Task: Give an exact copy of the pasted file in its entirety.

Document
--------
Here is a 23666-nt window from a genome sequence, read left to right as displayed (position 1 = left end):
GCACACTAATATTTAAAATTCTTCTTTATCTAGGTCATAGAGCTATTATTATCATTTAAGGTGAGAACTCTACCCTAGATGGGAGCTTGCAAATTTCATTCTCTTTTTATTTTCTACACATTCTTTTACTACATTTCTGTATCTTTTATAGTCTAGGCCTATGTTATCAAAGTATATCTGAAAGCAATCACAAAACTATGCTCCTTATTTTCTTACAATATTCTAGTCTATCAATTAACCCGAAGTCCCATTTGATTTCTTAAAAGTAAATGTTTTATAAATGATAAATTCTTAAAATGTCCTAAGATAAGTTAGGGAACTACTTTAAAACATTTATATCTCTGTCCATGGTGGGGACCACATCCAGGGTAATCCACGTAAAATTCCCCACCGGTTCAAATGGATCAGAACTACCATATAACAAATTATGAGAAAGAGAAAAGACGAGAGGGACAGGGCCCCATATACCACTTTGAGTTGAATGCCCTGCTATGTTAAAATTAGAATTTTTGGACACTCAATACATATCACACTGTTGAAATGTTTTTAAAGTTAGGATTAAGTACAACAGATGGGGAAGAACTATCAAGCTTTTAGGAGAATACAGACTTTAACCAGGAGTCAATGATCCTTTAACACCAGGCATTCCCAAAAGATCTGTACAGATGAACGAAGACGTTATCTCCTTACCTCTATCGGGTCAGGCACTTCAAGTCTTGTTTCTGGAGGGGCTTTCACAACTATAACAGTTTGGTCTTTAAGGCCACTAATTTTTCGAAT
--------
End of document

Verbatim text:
Here is a 23666-nt window from a genome sequence, read left to right as displayed (position 1 = left end):
GCACACTAATATTTAAAATTCTTCTTTATCTAGGTCATAGAGCTATTATTATCATTTAAGGTGAGAACTCTACCCTAGATGGGAGCTTGCAAATTTCATTCTCTTTTTATTTTCTACACATTCTTTTACTACATTTCTGTATCTTTTATAGTCTAGGCCTATGTTATCAAAGTATATCTGAAAGCAATCACAAAACTATGCTCCTTATTTTCTTACAATATTCTAGTCTATCAATTAACCCGAAGTCCCATTTGATTTCTTAAAAGTAAATGTTTTATAAATGATAAATTCTTAAAATGTCCTAAGATAAGTTAGGGAACTACTTTAAAACATTTATATCTCTGTCCATGGTGGGGACCACATCCAGGGTAATCCACGTAAAATTCCCCACCGGTTCAAATGGATCAGAACTACCATATAACAAATTATGAGAAAGAGAAAAGACGAGAGGGACAGGGCCCCATATACCACTTTGAGTTGAATGCCCTGCTATGTTAAAATTAGAATTTTTGGACACTCAATACATATCACACTGTTGAAATGTTTTTAAAGTTAGGATTAAGTACAACAGATGGGGAAGAACTATCAAGCTTTTAGGAGAATACAGACTTTAACCAGGAGTCAATGATCCTTTAACACCAGGCATTCCCAAAAGATCTGTACAGATGAACGAAGACGTTATCTCCTTACCTCTATCGGGTCAGGCACTTCAAGTCTTGTTTCTGGAGGGGCTTTCACAACTATAACAGTTTGGTCTTTAAGGCCACTAATTTTTCGAAT